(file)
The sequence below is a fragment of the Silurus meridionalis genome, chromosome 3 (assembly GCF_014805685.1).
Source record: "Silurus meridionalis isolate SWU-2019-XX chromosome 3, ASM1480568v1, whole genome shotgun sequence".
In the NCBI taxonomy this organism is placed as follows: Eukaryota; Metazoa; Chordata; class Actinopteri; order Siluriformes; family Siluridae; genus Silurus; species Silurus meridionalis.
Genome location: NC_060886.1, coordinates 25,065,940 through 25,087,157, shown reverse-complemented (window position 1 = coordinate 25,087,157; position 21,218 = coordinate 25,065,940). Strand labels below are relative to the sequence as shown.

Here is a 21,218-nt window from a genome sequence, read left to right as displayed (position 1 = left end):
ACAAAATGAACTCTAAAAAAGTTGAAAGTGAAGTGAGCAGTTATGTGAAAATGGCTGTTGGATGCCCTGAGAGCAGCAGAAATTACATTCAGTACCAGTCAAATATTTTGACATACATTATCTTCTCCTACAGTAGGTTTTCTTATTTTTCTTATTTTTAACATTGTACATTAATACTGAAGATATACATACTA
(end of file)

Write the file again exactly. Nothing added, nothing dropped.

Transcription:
The sequence below is a fragment of the Silurus meridionalis genome, chromosome 3 (assembly GCF_014805685.1).
Source record: "Silurus meridionalis isolate SWU-2019-XX chromosome 3, ASM1480568v1, whole genome shotgun sequence".
In the NCBI taxonomy this organism is placed as follows: Eukaryota; Metazoa; Chordata; class Actinopteri; order Siluriformes; family Siluridae; genus Silurus; species Silurus meridionalis.
Genome location: NC_060886.1, coordinates 25,065,940 through 25,087,157, shown reverse-complemented (window position 1 = coordinate 25,087,157; position 21,218 = coordinate 25,065,940). Strand labels below are relative to the sequence as shown.

Here is a 21,218-nt window from a genome sequence, read left to right as displayed (position 1 = left end):
ACAAAATGAACTCTAAAAAAGTTGAAAGTGAAGTGAGCAGTTATGTGAAAATGGCTGTTGGATGCCCTGAGAGCAGCAGAAATTACATTCAGTACCAGTCAAATATTTTGACATACATTATCTTCTCCTACAGTAGGTTTTCTTATTTTTCTTATTTTTAACATTGTACATTAATACTGAAGATATACATACTA